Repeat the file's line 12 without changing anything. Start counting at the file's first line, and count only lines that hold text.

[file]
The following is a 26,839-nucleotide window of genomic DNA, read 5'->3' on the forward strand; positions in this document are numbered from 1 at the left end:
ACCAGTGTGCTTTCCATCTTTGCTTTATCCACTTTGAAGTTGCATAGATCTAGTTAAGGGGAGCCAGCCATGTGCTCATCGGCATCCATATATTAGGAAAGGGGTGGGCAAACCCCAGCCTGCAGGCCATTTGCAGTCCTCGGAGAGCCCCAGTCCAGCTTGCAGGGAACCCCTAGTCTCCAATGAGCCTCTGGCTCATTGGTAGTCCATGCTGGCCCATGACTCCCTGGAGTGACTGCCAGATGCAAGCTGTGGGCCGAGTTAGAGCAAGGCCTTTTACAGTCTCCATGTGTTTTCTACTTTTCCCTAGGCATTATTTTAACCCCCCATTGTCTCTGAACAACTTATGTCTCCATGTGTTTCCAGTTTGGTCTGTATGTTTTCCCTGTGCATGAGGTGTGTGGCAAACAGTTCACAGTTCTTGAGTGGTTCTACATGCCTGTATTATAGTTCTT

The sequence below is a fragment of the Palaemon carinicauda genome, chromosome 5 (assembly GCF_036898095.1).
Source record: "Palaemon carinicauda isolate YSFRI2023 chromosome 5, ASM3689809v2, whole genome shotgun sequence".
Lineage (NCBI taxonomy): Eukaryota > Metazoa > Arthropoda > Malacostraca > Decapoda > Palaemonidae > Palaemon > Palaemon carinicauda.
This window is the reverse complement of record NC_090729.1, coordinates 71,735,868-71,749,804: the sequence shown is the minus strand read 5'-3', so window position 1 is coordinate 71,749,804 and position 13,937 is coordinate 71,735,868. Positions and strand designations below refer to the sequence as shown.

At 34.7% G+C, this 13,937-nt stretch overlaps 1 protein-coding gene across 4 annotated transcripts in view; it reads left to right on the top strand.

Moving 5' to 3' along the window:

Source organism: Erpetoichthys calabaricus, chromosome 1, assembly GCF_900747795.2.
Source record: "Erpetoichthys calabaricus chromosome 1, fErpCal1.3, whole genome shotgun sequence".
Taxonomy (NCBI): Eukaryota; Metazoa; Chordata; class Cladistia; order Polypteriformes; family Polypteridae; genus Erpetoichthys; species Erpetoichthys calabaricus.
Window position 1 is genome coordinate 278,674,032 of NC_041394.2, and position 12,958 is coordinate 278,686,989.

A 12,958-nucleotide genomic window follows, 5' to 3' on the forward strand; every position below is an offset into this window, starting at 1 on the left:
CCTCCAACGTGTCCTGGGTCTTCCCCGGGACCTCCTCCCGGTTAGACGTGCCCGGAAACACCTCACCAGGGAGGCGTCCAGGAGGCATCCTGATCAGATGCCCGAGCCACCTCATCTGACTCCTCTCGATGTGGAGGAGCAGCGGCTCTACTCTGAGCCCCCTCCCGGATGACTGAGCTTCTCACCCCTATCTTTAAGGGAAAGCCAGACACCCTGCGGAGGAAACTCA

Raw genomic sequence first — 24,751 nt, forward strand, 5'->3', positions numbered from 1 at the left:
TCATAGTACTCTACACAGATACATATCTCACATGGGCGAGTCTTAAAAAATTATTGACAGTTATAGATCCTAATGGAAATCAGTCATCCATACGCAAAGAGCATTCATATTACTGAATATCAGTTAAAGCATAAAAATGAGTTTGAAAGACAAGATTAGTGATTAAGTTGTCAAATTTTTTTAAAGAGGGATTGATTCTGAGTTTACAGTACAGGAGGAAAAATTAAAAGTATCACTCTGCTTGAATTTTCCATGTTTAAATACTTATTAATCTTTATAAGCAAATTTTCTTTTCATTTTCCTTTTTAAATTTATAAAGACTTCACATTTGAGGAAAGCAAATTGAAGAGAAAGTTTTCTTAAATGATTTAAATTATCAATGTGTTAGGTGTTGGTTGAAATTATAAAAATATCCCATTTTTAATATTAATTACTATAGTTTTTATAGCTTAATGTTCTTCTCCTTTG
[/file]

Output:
Window position 1 is genome coordinate 278,674,032 of NC_041394.2, and position 12,958 is coordinate 278,686,989.